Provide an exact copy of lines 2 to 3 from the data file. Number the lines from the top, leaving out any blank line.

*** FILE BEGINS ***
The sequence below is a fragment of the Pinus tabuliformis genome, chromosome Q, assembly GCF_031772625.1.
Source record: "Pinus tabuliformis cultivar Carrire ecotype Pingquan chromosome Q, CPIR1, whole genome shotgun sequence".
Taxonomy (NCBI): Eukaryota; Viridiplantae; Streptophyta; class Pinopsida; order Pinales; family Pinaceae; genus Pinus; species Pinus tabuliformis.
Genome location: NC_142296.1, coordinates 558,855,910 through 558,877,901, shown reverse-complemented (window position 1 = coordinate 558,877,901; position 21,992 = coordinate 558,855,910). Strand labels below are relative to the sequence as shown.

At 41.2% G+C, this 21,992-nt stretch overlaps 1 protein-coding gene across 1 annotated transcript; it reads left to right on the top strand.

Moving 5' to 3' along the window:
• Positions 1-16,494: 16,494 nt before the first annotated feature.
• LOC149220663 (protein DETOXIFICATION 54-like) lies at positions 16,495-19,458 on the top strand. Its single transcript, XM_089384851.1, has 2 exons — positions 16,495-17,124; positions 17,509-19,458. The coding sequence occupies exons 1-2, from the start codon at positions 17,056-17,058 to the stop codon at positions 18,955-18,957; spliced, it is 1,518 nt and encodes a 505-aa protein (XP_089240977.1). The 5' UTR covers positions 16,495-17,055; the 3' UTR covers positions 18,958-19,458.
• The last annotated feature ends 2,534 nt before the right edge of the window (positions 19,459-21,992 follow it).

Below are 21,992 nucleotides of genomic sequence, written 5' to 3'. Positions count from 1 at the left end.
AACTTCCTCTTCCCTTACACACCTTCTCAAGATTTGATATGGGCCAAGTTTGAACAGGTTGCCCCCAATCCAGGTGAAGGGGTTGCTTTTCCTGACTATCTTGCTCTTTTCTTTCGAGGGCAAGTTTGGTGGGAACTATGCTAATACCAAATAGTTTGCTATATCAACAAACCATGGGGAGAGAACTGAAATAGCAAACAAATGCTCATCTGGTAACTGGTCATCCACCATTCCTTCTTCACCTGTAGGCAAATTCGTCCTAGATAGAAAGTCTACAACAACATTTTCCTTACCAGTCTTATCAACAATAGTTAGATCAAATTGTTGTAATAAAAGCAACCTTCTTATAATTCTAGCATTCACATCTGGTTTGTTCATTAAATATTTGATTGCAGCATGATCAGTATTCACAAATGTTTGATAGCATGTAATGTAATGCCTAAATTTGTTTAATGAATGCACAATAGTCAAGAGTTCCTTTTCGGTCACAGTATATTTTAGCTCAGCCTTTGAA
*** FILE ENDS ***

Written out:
Source record: "Pinus tabuliformis cultivar Carrire ecotype Pingquan chromosome Q, CPIR1, whole genome shotgun sequence".
Taxonomy (NCBI): Eukaryota; Viridiplantae; Streptophyta; class Pinopsida; order Pinales; family Pinaceae; genus Pinus; species Pinus tabuliformis.